“I told him to cast out a line,” Donna joked.
The water moved an old chicken coup on their property about 20 feet or so, they said, but didn’t do significant damage to the property.
In Hokah along the Root River, water rose high enough to breach the city’s levee.
“It wasn’t like it washed a hole in it,” Mayor James Scholze said. “But the level of water was higher than the levee.”
It was high enough that Tri-State Auto Outlet Corporation moveed 60 of vehicles from the parking lot.
It was “a little spooky,” owner Tom Oldenburg said.
“I’m more worried about what’s going to come in the next couple days,” he said. “All this bottled-up water has nowhere to run to.”
Unlike in 2007, however, he’s happy to have a bit of warning this time.
“I think the response team has been really good,” Oldenburg said. “It’s nice to have a little warning.”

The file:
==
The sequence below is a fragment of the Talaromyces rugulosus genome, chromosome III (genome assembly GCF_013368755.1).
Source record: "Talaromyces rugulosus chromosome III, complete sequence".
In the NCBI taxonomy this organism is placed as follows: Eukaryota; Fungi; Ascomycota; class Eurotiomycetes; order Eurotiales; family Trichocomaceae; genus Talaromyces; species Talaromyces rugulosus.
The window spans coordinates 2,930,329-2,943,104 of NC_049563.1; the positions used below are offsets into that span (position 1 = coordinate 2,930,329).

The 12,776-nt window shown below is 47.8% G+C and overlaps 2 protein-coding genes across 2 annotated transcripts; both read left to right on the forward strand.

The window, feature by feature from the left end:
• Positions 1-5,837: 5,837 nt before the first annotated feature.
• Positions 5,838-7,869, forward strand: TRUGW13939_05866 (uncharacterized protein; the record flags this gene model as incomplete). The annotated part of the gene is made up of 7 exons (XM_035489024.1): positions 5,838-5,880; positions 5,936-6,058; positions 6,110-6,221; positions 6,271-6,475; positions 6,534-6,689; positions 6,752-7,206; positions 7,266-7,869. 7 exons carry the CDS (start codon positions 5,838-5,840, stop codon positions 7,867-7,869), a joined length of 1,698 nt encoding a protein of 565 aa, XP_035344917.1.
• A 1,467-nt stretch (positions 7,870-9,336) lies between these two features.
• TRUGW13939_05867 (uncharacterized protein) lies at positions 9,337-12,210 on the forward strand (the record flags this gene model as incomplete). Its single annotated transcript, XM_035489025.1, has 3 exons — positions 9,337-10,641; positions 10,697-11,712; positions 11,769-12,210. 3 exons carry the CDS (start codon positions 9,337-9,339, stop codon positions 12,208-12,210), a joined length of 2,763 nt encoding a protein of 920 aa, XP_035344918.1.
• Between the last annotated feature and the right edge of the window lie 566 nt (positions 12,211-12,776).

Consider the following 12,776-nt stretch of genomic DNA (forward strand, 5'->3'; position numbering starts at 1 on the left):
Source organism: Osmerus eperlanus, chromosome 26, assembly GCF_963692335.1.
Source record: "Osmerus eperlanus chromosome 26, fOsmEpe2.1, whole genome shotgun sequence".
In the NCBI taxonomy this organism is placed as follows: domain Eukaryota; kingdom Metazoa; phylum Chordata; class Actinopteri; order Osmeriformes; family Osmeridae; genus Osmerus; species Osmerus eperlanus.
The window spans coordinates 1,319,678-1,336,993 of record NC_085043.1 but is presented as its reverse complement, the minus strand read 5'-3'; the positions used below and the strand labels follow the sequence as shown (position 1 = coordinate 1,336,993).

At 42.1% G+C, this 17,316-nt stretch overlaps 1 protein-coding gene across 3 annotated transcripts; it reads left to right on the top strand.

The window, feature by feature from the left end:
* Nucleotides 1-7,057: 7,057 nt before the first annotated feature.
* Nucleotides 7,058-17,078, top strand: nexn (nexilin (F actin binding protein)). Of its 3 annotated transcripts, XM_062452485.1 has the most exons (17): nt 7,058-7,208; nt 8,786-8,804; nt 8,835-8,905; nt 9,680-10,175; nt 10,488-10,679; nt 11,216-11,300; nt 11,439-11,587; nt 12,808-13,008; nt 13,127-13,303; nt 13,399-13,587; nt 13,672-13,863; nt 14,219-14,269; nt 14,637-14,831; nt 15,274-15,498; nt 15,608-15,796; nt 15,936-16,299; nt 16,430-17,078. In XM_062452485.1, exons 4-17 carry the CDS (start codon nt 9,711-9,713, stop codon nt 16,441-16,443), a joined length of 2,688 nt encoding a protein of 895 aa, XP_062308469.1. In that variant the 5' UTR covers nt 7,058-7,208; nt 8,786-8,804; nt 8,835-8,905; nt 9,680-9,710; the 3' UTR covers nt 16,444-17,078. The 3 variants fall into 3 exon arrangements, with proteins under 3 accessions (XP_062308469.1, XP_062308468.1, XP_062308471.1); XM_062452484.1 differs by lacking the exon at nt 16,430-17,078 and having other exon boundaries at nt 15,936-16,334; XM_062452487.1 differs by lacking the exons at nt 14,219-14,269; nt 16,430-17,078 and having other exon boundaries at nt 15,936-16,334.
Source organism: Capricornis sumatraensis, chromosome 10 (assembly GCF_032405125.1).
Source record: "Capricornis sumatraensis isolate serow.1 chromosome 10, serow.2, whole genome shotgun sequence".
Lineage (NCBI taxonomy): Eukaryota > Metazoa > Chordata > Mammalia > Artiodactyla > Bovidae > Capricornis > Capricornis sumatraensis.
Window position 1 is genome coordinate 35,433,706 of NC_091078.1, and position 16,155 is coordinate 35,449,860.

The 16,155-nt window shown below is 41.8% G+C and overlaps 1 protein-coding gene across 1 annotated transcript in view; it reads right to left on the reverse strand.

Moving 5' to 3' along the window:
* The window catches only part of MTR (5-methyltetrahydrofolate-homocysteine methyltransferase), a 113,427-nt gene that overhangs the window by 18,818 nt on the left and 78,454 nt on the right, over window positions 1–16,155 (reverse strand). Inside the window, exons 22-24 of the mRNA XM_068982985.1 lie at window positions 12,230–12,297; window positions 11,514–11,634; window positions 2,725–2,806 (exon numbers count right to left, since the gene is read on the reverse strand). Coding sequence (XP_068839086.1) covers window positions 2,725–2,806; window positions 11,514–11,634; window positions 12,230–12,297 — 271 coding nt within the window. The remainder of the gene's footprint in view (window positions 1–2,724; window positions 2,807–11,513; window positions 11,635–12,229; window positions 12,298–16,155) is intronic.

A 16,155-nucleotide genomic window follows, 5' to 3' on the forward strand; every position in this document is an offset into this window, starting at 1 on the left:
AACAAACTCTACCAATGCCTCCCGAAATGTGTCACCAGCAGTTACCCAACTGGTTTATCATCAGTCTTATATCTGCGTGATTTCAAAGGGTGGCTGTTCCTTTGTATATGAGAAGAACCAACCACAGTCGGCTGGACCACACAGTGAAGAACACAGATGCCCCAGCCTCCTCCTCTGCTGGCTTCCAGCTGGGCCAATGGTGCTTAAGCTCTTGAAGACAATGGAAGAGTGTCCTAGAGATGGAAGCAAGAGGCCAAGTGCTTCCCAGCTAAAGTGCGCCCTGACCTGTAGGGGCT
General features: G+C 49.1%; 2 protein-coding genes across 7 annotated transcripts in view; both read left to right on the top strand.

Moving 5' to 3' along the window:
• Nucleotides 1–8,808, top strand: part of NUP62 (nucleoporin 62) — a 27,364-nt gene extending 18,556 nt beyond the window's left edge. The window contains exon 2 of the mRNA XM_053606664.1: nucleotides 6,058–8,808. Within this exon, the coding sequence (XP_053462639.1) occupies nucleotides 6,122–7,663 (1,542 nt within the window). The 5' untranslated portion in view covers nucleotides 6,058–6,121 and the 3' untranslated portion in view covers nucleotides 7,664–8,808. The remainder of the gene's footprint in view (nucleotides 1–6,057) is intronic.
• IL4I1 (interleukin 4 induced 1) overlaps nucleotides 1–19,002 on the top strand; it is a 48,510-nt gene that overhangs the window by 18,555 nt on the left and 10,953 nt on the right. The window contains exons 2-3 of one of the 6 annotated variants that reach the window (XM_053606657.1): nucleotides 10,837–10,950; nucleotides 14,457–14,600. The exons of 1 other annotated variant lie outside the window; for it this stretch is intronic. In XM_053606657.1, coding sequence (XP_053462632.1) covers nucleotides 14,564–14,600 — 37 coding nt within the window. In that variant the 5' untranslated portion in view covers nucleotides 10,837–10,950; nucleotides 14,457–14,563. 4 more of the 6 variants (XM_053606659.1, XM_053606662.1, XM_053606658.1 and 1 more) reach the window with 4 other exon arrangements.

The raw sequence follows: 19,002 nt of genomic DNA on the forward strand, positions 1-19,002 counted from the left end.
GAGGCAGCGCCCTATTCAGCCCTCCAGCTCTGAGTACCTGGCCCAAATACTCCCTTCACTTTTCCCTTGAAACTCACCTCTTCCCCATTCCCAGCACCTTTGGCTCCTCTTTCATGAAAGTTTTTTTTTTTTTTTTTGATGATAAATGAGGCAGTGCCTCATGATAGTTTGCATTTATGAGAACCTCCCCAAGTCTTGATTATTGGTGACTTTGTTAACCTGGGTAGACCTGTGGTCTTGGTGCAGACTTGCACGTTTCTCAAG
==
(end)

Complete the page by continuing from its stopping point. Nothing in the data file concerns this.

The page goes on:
Tips from the National Weather Service and the American Red Cross
• Monitor local media and a NOAA weather radio for flood warnings and reports of flooding or other critical information.
• Be prepared to evacuate at a moment’s notice.
• When a flood or flash flood warning is issued for your area, head for higher ground and stay there.
• Stay away from floodwaters. If you come upon a flowing stream where water is above your ankles, stop, turn around and go another way. Six inches of swiftly moving water can sweep you off your feet.
• If you come upon a flooded road while driving, turn around and go another way. If you are caught on a flooded road and waters are rising rapidly around you, get out of the car quickly and move to higher ground. Most cars can be swept away by less than two feet of moving water.
• Have a three-day supply of water and food packed, along with a flashlight, extra batteries, first-aid kit, multi-purpose tool, copies of personal documents, cellphone with charger, cash, emergency blanket, insect repellent, sunscreen, and maps of the area.
Houston County roads closed as of 7:30 p.m. Monday:
County Highways 10, 11, 19, 25, and parts of 12, 15, 27, and 31.